Scientists at the University of Cincinnati (UC) College of Medicine have discovered the cause of a deadly type of secondary stroke known as cerebral vasospasm.
A constriction of the blood vessels in the brain, cerebral vasospasm usually occurs three to 10 days following a massive brain bleed known as hemorrhagic stroke. Sixty percent of patients who survive the initial stroke develop vasospasm, and 40 percent of them die from it.
Vasospasm, says neurology department researcher Joseph Clark, PhD, results from a buildup of toxins caused by bleeding from the initial stroke. "Normally the cerebral spinal fluid that envelopes the brain carries off wastes and exchanges them for nutrients at whats called the blood-brain barrier," Dr. Clark says. "After a hemorrhagic stroke, however, toxins given off by the brain bleed contribute to the development of specific molecules that later causes the constricting vasospasm." A research team led by Dr. Clark has now identified the molecules that trigger vasospasm, a breakthrough, he says, that "raises hopes of developing not only new ways to treat the condition, but also a diagnostic test to determine which hemorrhagic stroke survivors are at greater risk."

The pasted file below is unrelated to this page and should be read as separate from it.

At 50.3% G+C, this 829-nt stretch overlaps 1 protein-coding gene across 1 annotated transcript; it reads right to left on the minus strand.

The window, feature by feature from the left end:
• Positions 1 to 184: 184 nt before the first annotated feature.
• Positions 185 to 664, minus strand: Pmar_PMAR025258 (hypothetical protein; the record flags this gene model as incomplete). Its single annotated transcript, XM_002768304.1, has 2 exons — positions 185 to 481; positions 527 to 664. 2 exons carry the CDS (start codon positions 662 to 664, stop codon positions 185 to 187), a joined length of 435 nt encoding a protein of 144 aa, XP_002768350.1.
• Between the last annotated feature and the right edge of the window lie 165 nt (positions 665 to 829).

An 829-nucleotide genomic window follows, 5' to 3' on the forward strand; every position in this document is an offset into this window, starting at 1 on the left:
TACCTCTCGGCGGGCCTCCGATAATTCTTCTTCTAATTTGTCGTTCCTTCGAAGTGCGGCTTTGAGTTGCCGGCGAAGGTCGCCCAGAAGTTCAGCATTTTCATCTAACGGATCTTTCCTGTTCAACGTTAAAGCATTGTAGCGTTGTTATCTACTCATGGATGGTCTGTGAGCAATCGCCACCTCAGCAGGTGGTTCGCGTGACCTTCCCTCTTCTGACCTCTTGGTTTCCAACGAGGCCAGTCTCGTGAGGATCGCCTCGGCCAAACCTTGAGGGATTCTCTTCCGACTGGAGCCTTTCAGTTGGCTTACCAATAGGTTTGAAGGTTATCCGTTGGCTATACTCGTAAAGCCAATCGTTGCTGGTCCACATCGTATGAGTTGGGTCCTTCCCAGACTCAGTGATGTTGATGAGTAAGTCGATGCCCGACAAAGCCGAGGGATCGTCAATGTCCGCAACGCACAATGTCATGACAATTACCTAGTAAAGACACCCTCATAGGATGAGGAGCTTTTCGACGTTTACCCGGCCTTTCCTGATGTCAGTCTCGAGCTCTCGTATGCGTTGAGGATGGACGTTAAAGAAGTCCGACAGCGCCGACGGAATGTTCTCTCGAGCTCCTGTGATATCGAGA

Sheryl Hilton | EurekAlert!
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